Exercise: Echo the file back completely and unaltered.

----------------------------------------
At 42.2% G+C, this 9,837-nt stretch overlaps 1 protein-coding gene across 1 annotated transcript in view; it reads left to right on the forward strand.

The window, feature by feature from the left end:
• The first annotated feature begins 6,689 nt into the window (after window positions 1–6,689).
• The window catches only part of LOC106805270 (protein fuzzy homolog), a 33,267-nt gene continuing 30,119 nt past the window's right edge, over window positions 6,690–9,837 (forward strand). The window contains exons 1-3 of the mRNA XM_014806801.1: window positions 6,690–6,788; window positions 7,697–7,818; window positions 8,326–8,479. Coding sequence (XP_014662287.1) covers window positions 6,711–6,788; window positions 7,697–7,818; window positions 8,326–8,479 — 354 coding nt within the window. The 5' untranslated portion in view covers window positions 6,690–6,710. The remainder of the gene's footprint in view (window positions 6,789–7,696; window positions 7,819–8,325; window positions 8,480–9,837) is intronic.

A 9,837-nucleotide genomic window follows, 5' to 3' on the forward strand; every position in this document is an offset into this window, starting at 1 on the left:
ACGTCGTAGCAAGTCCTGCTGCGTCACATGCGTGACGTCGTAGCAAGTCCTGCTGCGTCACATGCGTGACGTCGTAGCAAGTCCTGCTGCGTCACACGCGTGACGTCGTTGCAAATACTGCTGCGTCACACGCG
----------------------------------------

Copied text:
At 42.2% G+C, this 9,837-nt stretch overlaps 1 protein-coding gene across 1 annotated transcript in view; it reads left to right on the forward strand.

The window, feature by feature from the left end:
• The first annotated feature begins 6,689 nt into the window (after window positions 1–6,689).
• The window catches only part of LOC106805270 (protein fuzzy homolog), a 33,267-nt gene continuing 30,119 nt past the window's right edge, over window positions 6,690–9,837 (forward strand). The window contains exons 1-3 of the mRNA XM_014806801.1: window positions 6,690–6,788; window positions 7,697–7,818; window positions 8,326–8,479. Coding sequence (XP_014662287.1) covers window positions 6,711–6,788; window positions 7,697–7,818; window positions 8,326–8,479 — 354 coding nt within the window. The 5' untranslated portion in view covers window positions 6,690–6,710. The remainder of the gene's footprint in view (window positions 6,789–7,696; window positions 7,819–8,325; window positions 8,480–9,837) is intronic.

A 9,837-nucleotide genomic window follows, 5' to 3' on the forward strand; every position in this document is an offset into this window, starting at 1 on the left:
ACGTCGTAGCAAGTCCTGCTGCGTCACATGCGTGACGTCGTAGCAAGTCCTGCTGCGTCACATGCGTGACGTCGTAGCAAGTCCTGCTGCGTCACACGCGTGACGTCGTTGCAAATACTGCTGCGTCACACGCG